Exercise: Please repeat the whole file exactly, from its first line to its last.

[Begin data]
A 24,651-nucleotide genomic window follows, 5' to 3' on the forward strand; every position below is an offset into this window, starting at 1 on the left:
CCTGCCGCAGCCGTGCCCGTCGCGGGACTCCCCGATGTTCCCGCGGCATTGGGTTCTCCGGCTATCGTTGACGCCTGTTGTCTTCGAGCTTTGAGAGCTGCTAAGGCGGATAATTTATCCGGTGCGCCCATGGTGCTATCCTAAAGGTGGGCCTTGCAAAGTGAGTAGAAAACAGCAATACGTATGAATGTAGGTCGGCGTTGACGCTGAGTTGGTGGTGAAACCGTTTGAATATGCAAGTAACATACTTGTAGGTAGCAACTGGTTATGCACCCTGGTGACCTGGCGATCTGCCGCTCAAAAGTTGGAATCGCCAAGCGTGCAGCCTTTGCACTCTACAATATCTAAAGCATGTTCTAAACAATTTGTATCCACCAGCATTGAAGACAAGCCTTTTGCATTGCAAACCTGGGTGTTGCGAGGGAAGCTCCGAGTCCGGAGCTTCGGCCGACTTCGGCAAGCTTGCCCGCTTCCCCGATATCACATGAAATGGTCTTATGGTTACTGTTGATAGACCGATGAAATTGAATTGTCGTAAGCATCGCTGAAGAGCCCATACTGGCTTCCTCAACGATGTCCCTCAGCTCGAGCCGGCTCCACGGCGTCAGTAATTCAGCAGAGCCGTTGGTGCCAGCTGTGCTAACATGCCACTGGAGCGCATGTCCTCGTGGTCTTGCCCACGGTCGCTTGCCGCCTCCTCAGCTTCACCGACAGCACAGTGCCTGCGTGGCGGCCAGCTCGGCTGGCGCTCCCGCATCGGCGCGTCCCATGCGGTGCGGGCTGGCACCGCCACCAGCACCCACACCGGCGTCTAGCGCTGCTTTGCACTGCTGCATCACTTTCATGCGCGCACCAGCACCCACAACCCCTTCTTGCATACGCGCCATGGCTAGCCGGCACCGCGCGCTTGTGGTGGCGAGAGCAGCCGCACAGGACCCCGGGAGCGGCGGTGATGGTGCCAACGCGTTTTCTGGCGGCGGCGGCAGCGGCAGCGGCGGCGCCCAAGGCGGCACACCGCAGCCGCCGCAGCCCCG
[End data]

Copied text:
A 24,651-nucleotide genomic window follows, 5' to 3' on the forward strand; every position below is an offset into this window, starting at 1 on the left:
CCTGCCGCAGCCGTGCCCGTCGCGGGACTCCCCGATGTTCCCGCGGCATTGGGTTCTCCGGCTATCGTTGACGCCTGTTGTCTTCGAGCTTTGAGAGCTGCTAAGGCGGATAATTTATCCGGTGCGCCCATGGTGCTATCCTAAAGGTGGGCCTTGCAAAGTGAGTAGAAAACAGCAATACGTATGAATGTAGGTCGGCGTTGACGCTGAGTTGGTGGTGAAACCGTTTGAATATGCAAGTAACATACTTGTAGGTAGCAACTGGTTATGCACCCTGGTGACCTGGCGATCTGCCGCTCAAAAGTTGGAATCGCCAAGCGTGCAGCCTTTGCACTCTACAATATCTAAAGCATGTTCTAAACAATTTGTATCCACCAGCATTGAAGACAAGCCTTTTGCATTGCAAACCTGGGTGTTGCGAGGGAAGCTCCGAGTCCGGAGCTTCGGCCGACTTCGGCAAGCTTGCCCGCTTCCCCGATATCACATGAAATGGTCTTATGGTTACTGTTGATAGACCGATGAAATTGAATTGTCGTAAGCATCGCTGAAGAGCCCATACTGGCTTCCTCAACGATGTCCCTCAGCTCGAGCCGGCTCCACGGCGTCAGTAATTCAGCAGAGCCGTTGGTGCCAGCTGTGCTAACATGCCACTGGAGCGCATGTCCTCGTGGTCTTGCCCACGGTCGCTTGCCGCCTCCTCAGCTTCACCGACAGCACAGTGCCTGCGTGGCGGCCAGCTCGGCTGGCGCTCCCGCATCGGCGCGTCCCATGCGGTGCGGGCTGGCACCGCCACCAGCACCCACACCGGCGTCTAGCGCTGCTTTGCACTGCTGCATCACTTTCATGCGCGCACCAGCACCCACAACCCCTTCTTGCATACGCGCCATGGCTAGCCGGCACCGCGCGCTTGTGGTGGCGAGAGCAGCCGCACAGGACCCCGGGAGCGGCGGTGATGGTGCCAACGCGTTTTCTGGCGGCGGCGGCAGCGGCAGCGGCGGCGCCCAAGGCGGCACACCGCAGCCGCCGCAGCCCCG